What is the 5:2 Diet?

The 5:2 diet is a simple diet regimen that involves eating anything you want for 5 days in a week, and restricting calorie consumption to 25% of normal intake on the remaining 2 days of the week.

Consumption of one-fourth of normal calories is equivalent to about 500 calories for women and 600 calories for men for 2 days of the week. These 2 days should not be consecutive days.

5:2 fasting diet concept. Image Credit: Ekaterina Markelova / Shutterstock
5:2 fasting diet concept. Image Credit: Ekaterina Markelova / Shutterstock

Fasting days

The 2 days during which calorie intake is restricted are known as fasting days though there is no actual fasting. It is just limiting calorie intake to one-fourth of the body’s energy needs. It is not recommended to fast on 2 consecutive days; most dieters arrange fasting days to follow a Tuesday and Thursday schedule or something similar. Breaking up fasting days helps manage hunger pangs, which can be tough during the initial few weeks of the diet. Dieters can choose to fast on different days each week based on their other personal or professional plans. Some people even move to a 6:1 diet once they have achieved their desired weight.

On fasting days, dieters eat 2 to 3 small meals. There are no specific food restrictions if dieters stay within the calorie limits. Following this diet, women may lose up to a pound per week, whereas men may lose even more.

What to expect on fast days?

During the first few weeks, people tend to feel very hungry on fast days, but the pangs should pass quickly. Healthy snacking and keeping oneself engaged help with these symptoms. There have been reports of headaches and cold sensitivity among dieters. Forh most people, these discomforts are much easier to manage after the first 2 weeks.

Intermittent fasting diets are safe for most dieters, though it is worth taking it slow and closely observing how your body reacts to fasting during the first week. In you feel unwell or faint, do not hesitate to break your fast and consult your physician before re-starting a fasting diet.

Eating smart on fast days

Although dieters can eat anything they want and there is no restriction to the type of food they eat, they are encouraged to eat wisely to keep hunger at bay and lose weight effectively. Dieters should include low-calorie foods with a lot of fiber to keep them feeling full longer. Examples of foods that are filling and nutritious are:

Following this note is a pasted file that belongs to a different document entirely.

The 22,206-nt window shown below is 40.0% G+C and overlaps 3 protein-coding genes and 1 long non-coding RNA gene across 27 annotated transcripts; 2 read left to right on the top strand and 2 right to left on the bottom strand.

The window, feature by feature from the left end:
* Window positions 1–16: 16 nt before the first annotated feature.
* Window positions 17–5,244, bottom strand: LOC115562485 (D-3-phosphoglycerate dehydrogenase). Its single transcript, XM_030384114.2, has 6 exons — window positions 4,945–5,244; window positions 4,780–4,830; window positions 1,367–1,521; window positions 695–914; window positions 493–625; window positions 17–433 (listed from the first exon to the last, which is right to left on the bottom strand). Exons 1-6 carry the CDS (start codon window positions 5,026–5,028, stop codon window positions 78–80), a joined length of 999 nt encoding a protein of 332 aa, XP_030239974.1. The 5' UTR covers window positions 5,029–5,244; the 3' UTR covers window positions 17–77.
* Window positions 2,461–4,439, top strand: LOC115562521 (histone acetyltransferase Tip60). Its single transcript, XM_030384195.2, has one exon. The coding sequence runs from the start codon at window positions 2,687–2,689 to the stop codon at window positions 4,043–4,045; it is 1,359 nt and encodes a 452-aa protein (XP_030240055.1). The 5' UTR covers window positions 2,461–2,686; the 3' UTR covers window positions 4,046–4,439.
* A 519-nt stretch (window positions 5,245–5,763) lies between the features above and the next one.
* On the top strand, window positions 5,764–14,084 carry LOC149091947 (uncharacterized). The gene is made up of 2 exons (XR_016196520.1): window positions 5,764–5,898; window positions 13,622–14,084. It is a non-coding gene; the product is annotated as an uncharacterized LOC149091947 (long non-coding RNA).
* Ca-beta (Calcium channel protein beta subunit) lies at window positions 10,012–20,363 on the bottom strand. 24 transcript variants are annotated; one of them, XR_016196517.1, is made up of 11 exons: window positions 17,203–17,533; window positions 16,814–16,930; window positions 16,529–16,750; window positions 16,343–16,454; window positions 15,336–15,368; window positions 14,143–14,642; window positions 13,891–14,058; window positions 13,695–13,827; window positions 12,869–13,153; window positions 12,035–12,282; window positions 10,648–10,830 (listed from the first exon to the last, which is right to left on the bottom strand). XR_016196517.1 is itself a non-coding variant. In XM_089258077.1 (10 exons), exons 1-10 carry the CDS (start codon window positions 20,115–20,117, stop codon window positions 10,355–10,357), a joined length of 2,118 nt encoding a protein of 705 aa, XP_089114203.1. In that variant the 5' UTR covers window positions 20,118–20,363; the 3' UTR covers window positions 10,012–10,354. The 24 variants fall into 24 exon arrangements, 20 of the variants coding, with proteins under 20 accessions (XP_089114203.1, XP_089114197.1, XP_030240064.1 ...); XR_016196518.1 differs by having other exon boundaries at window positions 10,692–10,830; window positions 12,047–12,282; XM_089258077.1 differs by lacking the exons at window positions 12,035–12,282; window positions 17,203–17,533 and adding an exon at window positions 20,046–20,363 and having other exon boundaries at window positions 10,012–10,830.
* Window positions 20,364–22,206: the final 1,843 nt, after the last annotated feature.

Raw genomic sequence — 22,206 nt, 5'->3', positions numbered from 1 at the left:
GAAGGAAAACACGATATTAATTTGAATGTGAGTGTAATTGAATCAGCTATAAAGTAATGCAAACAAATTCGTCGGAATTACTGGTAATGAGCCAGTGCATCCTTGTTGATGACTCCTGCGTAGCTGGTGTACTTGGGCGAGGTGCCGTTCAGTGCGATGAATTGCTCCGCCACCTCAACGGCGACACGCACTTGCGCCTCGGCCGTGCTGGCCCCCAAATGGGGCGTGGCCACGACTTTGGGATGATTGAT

• Fresh vegetables, especially greens
  • Eggs, lean meat, and fish that are roasted or baked, not fried
  • Warm soups in winter and salads with herbs in summer
  • Plenty of fluids in the form of water, black tea, or coffee

Foods to avoid on fasting days:

  • Processed carbohydrate-rich foods such as white rice, pasta, and bread
  • Sugary foods and fruits
  • Drinks with added sugar
  • Milk, as it can add to your calorie intake

Eating on non-fasting days

Although you can eat anything you want on the 5 non-fasting days, it makes sense to eat wisely and be mindful of one’s calorie intake on these days as well. Although fasting twice per week will decrease calorie consumption by 3,000 to 3,500 calories, the equivalent of 1 pound, each week, overeating on the other 5 days will nullify this weight loss effect.

Tracking weight loss

Dieters are told to weigh themselves on Day 1 of the 5:2 diet, and to measure hip, chest, and waist circumference as well. The measurements should be repeated at the same time every week. The rate of weight loss will depend on several factors, such as age and activity level. It is important to have realistic expectations and not compare one’s rate of weight loss with that of others or become disappointed if weight loss is slow.

Weight loss tends to be faster initially, especially for those who were overweight. Also, factors such as hormonal activity and metabolism can result in several pounds of weight fluctuation despite a slow and steady loss of fat.

Who should avoid this diet?

People in these groups should not fast or diet without first consulting with their physician:

  • Pregnant women
  • Nursing mothers
  • Children or teenagers
  • Persons with eating disorders
  • Persons with diabetes
  • Persons with acute or chronic medical problems

Further Reading

Last Updated: Nov 19, 2018

Susha Cheriyedath

Written by

Susha Cheriyedath

Susha has a Bachelor of Science (B.Sc.) degree in Chemistry and Master of Science (M.Sc) degree in Biochemistry from the University of Calicut, India. She always had a keen interest in medical and health science. As part of her masters degree, she specialized in Biochemistry, with an emphasis on Microbiology, Physiology, Biotechnology, and Nutrition. In her spare time, she loves to cook up a storm in the kitchen with her super-messy baking experiments.

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